New Delhi, Aug. 17:The Supreme Court has ruled that governments cannot withhold by an administrative order pension, gratuity and leave encashment benefits from employees facing criminal or departmental probes as such benefits fall under the “right to property” the Constitution guarantees.
A two-judge bench said the benefits could be withdrawn or withheld only if statutory rules provide for such steps.
“It is an accepted position that gratuity and pension are not … bounties. An employee earns these benefits by dint of his long, continuous, faithful and unblemished service,” the court said, adding the “hard earned benefit” that accrues to an employee was in the nature of “property”.
“This right to property cannot be taken away without the due process of law as per the provisions of Article 300A of the Constitution of India,” the court said.
Article 300A says persons cannot be deprived of property “save by (the) authority of law”.
The recent ruling by a bench of Justices K.S. Radhakrishnan and A.K. Sikri came as it dismissed a Jharkhand government appeal against an order by the state’s high court.
The high court had said the state couldn’t withhold pension, gratuity and leave encashment benefits if an employee facing criminal/departmental proceedings had attained superannuation while the proceedings were still on.
In this case, the employee, Jitendra Kumar Srivastava, had joined the animal husbandry and fisheries department under the government of (undivided) Bihar in November 1966. On April 16, 1996, two cases were registered against him under the Indian Penal Code and the Prevention of Corruption Act for alleged financial irregularities between 1990 and 1992. Srivastava retired on August 31, 2002, while the proceedings against him were still pending.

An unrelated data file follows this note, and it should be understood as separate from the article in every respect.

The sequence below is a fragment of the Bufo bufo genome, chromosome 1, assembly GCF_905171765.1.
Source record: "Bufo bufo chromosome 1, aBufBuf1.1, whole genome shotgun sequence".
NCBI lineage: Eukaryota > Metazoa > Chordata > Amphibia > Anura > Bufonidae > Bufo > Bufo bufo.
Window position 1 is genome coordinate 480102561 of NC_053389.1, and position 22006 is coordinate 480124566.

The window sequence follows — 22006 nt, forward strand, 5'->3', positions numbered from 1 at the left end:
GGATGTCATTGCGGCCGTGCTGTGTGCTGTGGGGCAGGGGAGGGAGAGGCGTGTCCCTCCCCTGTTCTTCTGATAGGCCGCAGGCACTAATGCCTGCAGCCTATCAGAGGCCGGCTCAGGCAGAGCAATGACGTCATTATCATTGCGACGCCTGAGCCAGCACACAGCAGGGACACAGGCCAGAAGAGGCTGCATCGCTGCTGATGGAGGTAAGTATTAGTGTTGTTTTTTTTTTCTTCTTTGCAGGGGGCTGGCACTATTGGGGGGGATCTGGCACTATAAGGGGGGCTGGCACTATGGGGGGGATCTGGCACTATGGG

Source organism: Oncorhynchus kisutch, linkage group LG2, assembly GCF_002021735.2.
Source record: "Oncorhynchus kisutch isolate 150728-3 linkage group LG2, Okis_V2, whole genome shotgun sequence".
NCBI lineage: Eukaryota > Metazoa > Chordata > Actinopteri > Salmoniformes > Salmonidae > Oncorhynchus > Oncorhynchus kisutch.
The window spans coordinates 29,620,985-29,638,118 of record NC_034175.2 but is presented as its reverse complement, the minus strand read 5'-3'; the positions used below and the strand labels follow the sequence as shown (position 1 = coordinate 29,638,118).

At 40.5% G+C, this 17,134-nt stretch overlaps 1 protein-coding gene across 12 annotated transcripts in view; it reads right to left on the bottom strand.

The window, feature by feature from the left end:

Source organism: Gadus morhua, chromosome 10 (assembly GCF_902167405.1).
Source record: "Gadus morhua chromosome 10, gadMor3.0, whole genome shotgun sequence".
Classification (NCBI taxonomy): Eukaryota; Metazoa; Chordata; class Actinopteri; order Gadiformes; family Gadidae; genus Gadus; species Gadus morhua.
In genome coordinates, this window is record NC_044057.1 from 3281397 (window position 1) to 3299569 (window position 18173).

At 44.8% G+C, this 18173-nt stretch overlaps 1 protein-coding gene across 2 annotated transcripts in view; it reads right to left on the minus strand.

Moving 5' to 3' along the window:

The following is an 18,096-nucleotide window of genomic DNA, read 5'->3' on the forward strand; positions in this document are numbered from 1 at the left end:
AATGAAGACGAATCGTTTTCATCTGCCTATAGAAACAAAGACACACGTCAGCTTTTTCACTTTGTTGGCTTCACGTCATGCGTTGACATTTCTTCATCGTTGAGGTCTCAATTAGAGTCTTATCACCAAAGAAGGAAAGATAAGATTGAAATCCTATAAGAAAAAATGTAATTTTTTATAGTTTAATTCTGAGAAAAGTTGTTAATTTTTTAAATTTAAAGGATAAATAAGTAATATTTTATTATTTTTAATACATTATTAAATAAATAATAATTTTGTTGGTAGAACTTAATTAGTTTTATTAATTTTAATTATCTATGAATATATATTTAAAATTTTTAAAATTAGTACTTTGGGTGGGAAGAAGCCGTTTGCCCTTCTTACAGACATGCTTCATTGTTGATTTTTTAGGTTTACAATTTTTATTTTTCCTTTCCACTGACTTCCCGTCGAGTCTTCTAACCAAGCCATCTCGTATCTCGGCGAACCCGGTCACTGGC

The Jharkhand government sanctioned 90 per cent provisional pension. The remaining 10 per cent and Srivastava’s salary during his suspension period — 30.1.2002 to 30.8.2002 — were withheld, pending the outcome of the criminal cases/departmental inquiry against him. He was also not paid leave encashment and gratuity.
The high court directed the government to pay Srivastava the full amount. The state then appealed in the apex court.
Under Rule 43(a) and 43(b) of the Bihar Pension Rules, the government has no power to withhold an employee’s gratuity and pension during the pendency of departmental or criminal proceedings. Nor can leave encashment be withheld at any stage either prior to the proceedings or after their conclusion. Such steps can be taken only if the employee is convicted or held guilty in the departmental proceedings.
The apex court said Rule 43(b) made it clear that even after conclusion of the departmental inquiry, the government could withhold benefits like pension only when a finding had been recorded that the employee had committed grave misconduct in the discharge of his duties while in office.
“There is no provision in the rules (Bihar Government Employees Service rules) for withholding of the pension/gratuity when such departmental proceedings or judicial proceedings are still pending,” the court said.
Justice Sikri, who wrote the judgment, cited an earlier ruling by the court to say the right to receive pension was recognised as “right to property” by a Constitution bench judgment in 1971.
The court said a person couldn’t be deprived of his pension without the authority of law and added that it “hardly needs to be emphasised” that executive instructions don’t have statutory character and, therefore, couldn’t be termed “law” within the meaning of Article 300A.